AJ, I am sorry man but you missed the point I was trying to make. I was not saying that Jesus ever had slaves, nor did Paul ever encourage Timothy to get a slave. My point was that in the culture of Old and New Testament if you could not pay off a debt you sold yourself as a slave until the debt was paid off. (think how little debt we would have today if we knew that would be the consequences). So the slavery was something that was looked on as a positive for people who wanted to get out of debt. It was later in history that it was abused and needed to be abolished. With alcohol it is the same thing. It was a culture who knew nothing else but ferment with the exception of a good well. But maybe our culture has moved to the point where alcohol is needs to go, at least for the Christian anyways. I am not saying we need the 18th amendment reinstated but we can say, ya know it might have been fine for Christians at one time but today I feel that I need to be set apart from this task.Anyways, I feel that I have occupied too much of this blog and am sure most are tired of listening to me so I will leave ample room for others to post their thoughts.
So then I guess it ultimatly would come down to our perception of where cultue is today and comming to consensus on that would be next to impossible. Not to mention the vast cultural differences that exist in the North American General Conference not to mention the other GC's and mission feilds.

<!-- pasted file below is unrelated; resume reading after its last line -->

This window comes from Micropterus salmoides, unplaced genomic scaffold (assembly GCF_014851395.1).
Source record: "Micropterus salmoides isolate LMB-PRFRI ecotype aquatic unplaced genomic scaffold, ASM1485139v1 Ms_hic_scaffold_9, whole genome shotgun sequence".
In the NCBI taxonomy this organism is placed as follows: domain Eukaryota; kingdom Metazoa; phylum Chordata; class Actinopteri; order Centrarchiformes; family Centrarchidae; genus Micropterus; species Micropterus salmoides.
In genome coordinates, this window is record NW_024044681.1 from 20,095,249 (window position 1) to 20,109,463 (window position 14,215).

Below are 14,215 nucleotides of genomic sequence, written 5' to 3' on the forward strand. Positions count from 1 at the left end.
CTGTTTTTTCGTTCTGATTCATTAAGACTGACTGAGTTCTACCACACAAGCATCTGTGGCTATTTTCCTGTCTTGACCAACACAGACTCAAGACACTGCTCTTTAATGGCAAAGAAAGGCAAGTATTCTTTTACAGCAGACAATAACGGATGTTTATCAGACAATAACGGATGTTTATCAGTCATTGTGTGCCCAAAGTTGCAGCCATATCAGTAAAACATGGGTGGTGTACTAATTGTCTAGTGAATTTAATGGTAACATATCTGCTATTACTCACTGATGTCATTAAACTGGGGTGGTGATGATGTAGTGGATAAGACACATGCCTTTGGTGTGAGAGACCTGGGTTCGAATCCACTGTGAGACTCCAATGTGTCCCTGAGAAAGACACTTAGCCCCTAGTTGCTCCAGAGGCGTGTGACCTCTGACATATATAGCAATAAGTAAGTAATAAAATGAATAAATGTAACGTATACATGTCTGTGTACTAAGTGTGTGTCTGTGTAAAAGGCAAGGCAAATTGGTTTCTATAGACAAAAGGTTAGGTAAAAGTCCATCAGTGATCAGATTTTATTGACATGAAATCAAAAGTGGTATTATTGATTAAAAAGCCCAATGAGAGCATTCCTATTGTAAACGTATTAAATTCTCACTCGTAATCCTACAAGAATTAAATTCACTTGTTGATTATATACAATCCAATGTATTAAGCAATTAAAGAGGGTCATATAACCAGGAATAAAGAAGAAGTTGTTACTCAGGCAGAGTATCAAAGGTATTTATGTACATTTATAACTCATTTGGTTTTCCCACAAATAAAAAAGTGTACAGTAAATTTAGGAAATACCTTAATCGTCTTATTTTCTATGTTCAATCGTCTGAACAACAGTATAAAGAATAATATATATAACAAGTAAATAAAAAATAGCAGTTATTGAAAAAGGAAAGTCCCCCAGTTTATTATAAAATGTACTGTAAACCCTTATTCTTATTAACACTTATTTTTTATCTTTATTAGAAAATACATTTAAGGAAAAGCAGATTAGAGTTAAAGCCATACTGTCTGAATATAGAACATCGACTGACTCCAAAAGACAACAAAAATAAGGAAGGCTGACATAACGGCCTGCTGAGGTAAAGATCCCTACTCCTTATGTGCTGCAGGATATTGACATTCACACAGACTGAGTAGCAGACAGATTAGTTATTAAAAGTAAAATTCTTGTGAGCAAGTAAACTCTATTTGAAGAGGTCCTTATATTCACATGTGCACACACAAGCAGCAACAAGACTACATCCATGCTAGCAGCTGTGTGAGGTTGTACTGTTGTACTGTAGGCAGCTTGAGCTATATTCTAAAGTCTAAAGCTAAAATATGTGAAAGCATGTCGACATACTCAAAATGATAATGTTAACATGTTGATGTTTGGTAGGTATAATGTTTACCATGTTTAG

Ok I said I was done but I must say reply 1 last time. You don't think we come to a consensus on culture? We do it every day. There is hardly a week that goes by where I don't hear someone compare the United States to Sodom and Gomorrah. That abortion is no different than the child sacrifices of civilizations of the Ancient Near East. Our culture worships money, sex, and television in the same way Baals where worshiped. All these things are comparisons of our culture to that of the past and we hear them and preach them in our sermons all the time.You also assume that I am in the Wesleyan church when in fact I am not, and denominational ties have absolutely nothing to do with the how I have been shaped in this area.Growing up I never heard this debate, but neiher was I sheltered. I just chose not to participate (with alcohol that is). I never really heard much of a ruckus about it until I attended IWU then it was like the house was coming down.For me it is not a hard decision, it is not a struggle as it seems to be to other Christians to want to participate in. Here is what I wish someone would please answer. Do advocates of Christian drinking want to be allowed to drink so they don't feel guilt over a drink they like to have? If Christian drinking is allowed then it prevents condeming or judgement from happening from those who don't drink? Please just tell me honestly why perponents of Christian drinking fight so hard for that side? (and please don't give me the, cause the Bible does not say a drink is wrong, I acknowledge this, I just want to know what the real reason behind it is?)